Mirth of the moment
Anyone who's been to a live comedy show in Hong Kong will have noticed the absence of heckling - shouts from the back by audience members who think they're sharp enough to outwit the stand-up on stage.
Comics thrive on it: rattling off withering put-downs that leave the heckler red-faced and the rest of the punters in stitches. In stand-up, the audience is part of the show, and never more so than when the cast of Whose Line Is It Anyway? comes to town.
The long-running British improvisation troupe depend on the audience not just for prompts, but to get the gags rolling in the first place.
The show's five comics build their spontaneous banter, repartee and stage antics around themes suggested by the audience.
'When people come and see us live, they become an integral part of the comedy process,' says Richard Vranch, a mainstay of the show since its heyday on British television in the 1990s. 'The better they are, the better we are.'
The audience might suggest themes as varied as a Shakespearean drama, a 70s cop television show or a West End musical. Each theme requires the cast to leap into character and find laughs in often obscure topics.
'It means every show is different,' says Vranch. 'With stand-up, routines can be the same every night. We don't have that option as we feed off whatever the people watching throw at us to do.'
When watched on television, the rapid-fire punch and counterpunch of Whose Line is often so smooth it's hard to believe the show's not scripted, as has sometimes been rumoured in the British media. But witness the gang live and you'll see just how spontaneous they really are.
It's a battle of wits between the cast and the audience, though not much fazes the multitalented troupe that also features Steven Steen, Stephen Frost, Ian Coppinger and Andy Smart.
'We've all been working together so long we know when we throw out a line that the others will be able to pick it up and run with it,' says Vranch.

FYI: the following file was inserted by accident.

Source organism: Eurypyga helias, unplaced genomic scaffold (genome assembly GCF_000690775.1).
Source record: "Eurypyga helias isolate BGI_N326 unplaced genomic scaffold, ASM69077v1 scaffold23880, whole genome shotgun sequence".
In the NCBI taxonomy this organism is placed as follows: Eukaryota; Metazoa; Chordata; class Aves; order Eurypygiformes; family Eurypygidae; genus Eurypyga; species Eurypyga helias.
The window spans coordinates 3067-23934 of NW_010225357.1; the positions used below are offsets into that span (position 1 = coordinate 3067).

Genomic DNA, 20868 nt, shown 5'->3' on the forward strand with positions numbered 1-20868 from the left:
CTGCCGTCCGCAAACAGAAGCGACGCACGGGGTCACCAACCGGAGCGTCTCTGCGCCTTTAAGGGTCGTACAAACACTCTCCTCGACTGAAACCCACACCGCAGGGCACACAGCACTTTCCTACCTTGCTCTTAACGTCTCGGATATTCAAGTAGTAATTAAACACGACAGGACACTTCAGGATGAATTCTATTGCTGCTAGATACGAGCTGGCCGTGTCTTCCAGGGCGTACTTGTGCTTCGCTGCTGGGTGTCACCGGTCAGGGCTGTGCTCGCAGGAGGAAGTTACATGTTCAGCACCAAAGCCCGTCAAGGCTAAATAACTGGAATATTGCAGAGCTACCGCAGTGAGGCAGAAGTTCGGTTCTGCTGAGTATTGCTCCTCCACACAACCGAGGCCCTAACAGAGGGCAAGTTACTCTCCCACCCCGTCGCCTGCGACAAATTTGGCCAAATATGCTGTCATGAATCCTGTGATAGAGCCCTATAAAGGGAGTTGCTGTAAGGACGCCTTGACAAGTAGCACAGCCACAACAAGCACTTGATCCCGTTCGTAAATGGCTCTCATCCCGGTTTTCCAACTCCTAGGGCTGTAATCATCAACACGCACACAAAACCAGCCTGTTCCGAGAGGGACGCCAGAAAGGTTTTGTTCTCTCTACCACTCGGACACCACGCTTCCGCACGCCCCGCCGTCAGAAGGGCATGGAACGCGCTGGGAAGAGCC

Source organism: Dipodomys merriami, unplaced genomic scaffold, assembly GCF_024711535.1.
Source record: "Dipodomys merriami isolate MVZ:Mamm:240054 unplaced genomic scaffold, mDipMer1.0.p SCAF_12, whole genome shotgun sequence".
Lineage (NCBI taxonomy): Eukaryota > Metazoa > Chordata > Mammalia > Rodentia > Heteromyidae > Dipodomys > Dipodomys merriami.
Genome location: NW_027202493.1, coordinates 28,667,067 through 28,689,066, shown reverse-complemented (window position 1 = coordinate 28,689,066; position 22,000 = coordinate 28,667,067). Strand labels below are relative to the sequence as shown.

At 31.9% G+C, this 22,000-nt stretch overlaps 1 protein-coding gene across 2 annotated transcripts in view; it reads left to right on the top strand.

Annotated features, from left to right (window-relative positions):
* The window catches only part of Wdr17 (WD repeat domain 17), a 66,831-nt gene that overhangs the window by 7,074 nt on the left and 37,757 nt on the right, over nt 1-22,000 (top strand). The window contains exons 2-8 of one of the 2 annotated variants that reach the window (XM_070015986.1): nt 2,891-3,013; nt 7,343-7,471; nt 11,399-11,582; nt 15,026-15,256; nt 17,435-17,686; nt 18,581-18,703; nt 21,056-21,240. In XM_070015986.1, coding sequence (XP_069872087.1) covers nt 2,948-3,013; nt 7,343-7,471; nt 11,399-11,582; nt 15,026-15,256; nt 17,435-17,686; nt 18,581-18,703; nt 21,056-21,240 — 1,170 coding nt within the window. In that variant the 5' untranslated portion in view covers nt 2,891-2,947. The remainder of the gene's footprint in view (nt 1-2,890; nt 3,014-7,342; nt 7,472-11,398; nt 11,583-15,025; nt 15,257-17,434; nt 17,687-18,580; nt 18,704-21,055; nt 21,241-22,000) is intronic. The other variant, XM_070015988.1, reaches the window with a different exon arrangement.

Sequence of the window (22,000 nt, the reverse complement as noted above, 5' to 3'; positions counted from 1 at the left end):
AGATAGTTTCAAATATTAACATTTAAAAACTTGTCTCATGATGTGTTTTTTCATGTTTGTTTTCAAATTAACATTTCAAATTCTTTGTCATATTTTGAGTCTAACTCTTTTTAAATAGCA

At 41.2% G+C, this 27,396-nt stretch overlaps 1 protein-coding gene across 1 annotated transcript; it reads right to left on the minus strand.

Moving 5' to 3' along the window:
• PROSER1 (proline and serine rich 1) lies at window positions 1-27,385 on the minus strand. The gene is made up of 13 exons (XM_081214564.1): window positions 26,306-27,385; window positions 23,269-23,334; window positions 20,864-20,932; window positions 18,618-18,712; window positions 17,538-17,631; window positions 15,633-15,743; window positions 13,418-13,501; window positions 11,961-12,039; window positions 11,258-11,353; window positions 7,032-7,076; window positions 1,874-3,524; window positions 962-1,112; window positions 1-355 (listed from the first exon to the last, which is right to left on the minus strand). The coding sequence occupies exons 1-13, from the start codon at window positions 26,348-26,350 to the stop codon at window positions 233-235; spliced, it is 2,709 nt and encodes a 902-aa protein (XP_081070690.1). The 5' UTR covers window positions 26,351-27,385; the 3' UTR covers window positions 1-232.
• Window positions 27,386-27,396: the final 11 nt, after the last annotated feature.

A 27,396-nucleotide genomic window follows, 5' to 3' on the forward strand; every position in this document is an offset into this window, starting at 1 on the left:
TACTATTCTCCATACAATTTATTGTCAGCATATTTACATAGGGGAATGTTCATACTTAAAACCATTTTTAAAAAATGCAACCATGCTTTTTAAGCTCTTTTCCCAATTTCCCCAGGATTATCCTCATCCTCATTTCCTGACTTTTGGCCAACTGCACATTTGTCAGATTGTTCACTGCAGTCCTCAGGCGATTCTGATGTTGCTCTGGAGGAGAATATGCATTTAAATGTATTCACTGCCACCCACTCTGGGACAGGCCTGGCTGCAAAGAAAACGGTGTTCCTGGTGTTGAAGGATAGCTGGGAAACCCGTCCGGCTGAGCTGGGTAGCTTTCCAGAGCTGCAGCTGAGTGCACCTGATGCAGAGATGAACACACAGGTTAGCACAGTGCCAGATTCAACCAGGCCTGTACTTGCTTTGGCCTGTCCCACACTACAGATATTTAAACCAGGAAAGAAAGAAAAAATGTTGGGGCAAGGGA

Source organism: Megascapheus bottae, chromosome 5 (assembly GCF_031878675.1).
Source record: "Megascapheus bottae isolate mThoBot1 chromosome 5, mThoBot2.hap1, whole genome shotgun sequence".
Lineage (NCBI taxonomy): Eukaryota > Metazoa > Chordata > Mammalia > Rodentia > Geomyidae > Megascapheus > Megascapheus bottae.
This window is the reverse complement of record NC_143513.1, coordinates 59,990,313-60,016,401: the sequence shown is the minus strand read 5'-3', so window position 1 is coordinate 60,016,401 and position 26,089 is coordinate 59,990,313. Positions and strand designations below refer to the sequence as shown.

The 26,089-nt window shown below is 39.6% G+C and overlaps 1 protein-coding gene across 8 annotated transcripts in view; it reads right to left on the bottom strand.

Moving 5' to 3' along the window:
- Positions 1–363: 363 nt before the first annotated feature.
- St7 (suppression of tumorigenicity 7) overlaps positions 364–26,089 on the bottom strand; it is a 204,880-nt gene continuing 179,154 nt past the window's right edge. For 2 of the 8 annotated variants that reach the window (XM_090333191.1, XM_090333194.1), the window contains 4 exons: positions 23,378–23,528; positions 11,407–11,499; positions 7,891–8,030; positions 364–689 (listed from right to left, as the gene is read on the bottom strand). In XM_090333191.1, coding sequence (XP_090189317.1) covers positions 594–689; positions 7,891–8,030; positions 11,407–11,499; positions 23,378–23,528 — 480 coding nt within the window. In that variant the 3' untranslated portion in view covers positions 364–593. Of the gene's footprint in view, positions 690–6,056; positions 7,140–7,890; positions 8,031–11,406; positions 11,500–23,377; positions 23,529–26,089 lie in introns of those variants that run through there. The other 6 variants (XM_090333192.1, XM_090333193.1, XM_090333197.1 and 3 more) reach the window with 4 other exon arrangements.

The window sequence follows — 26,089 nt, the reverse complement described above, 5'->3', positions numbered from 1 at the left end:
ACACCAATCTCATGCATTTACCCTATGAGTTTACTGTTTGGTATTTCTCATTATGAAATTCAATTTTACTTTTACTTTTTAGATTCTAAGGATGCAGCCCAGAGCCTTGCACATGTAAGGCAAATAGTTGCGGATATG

While improvised humour is nothing new, Whose Line Is It Anyway? took it to new heights. The show started 21 years ago as a BBC radio programme, starring such luminaries as Clive Anderson, John Sessions and Stephen Fry.
The show soon moved to television, helping boost the careers of occasional guests including Paul Merton and Tony Slattery, while the concept was picked up by an American network which brought in some of the original show's comics. It was a surprise ratings hit and drew celebrity guests including David Hasselhoff and Jerry Springer.
Vranch and company have kept the show alive on stage since it finished on British television in 1998. The format is slightly different - there's no quizmaster and the language isn't so restricted - but the quick-witted principles remain the same. Each performer must catch whatever he's thrown by a colleague and turn it into a funny skit. With the senses of humour of the performers so diverse, the result is a sometimes bewildering ride.
'The TV show of the same name is a pale imitation when compared to the live show,' wrote one critic in Dublin. 'It's guerilla comedy.'
Fans in Hong Kong seem to agree.
'Whose Line Is It Anyway? is always one of our most popular shows with Hong Kong audiences,' says promoter John Moorhead, who brings the show here almost every year as part of his monthly Punchline Comedy Club. This time he's extended the run to four nights with a Sunday evening show.
'The crowd really appreciates what the team can do and how fresh the show is every time.'
Whose Line Is It Anyway? Feb 5-7, The Viceroy, 2/F Sun Hung Kai Centre, 30 Harbour Rd, Wan Chai, HK$360, Urbtix. Inquiries: 2827 7777